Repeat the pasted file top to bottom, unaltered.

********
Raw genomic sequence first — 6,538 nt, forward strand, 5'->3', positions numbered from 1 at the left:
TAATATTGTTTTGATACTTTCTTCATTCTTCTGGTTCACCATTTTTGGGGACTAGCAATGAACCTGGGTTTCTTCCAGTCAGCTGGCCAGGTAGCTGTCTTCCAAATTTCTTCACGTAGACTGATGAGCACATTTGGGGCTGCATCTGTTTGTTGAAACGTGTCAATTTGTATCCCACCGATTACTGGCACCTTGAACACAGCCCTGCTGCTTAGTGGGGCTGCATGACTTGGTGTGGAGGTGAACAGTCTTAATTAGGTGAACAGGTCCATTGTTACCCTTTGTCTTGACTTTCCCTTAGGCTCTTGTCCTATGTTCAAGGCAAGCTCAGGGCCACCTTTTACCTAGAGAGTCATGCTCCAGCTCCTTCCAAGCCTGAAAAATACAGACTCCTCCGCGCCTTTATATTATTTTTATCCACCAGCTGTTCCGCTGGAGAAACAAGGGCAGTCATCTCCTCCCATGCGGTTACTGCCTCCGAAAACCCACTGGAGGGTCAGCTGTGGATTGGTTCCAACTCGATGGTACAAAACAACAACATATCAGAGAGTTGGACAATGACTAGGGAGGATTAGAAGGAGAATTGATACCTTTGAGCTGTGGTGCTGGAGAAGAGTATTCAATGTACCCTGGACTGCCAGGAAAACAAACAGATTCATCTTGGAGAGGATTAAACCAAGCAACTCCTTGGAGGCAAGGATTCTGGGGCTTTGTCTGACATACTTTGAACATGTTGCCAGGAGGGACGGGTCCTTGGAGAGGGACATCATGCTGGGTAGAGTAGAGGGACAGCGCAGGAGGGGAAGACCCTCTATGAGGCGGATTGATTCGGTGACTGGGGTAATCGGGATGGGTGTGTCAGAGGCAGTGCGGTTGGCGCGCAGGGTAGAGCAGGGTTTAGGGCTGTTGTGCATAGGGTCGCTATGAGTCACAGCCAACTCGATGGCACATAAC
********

Raw genomic sequence first — 6,538 nt, forward strand, 5'->3', positions numbered from 1 at the left:
TAATATTGTTTTGATACTTTCTTCATTCTTCTGGTTCACCATTTTTGGGGACTAGCAATGAACCTGGGTTTCTTCCAGTCAGCTGGCCAGGTAGCTGTCTTCCAAATTTCTTCACGTAGACTGATGAGCACATTTGGGGCTGCATCTGTTTGTTGAAACGTGTCAATTTGTATCCCACCGATTACTGGCACCTTGAACACAGCCCTGCTGCTTAGTGGGGCTGCATGACTTGGTGTGGAGGTGAACAGTCTTAATTAGGTGAACAGGTCCATTGTTACCCTTTGTCTTGACTTTCCCTTAGGCTCTTGTCCTATGTTCAAGGCAAGCTCAGGGCCACCTTTTACCTAGAGAGTCATGCTCCAGCTCCTTCCAAGCCTGAAAAATACAGACTCCTCCGCGCCTTTATATTATTTTTATCCACCAGCTGTTCCGCTGGAGAAACAAGGGCAGTCATCTCCTCCCATGCGGTTACTGCCTCCGAAAACCCACTGGAGGGTCAGCTGTGGATTGGTTCCAACTCGATGGTACAAAACAACAACATATCAGAGAGTTGGACAATGACTAGGGAGGATTAGAAGGAGAATTGATACCTTTGAGCTGTGGTGCTGGAGAAGAGTATTCAATGTACCCTGGACTGCCAGGAAAACAAACAGATTCATCTTGGAGAGGATTAAACCAAGCAACTCCTTGGAGGCAAGGATTCTGGGGCTTTGTCTGACATACTTTGAACATGTTGCCAGGAGGGACGGGTCCTTGGAGAGGGACATCATGCTGGGTAGAGTAGAGGGACAGCGCAGGAGGGGAAGACCCTCTATGAGGCGGATTGATTCGGTGACTGGGGTAATCGGGATGGGTGTGTCAGAGGCAGTGCGGTTGGCGCGCAGGGTAGAGCAGGGTTTAGGGCTGTTGTGCATAGGGTCGCTATGAGTCACAGCCAACTCGATGGCACATAAC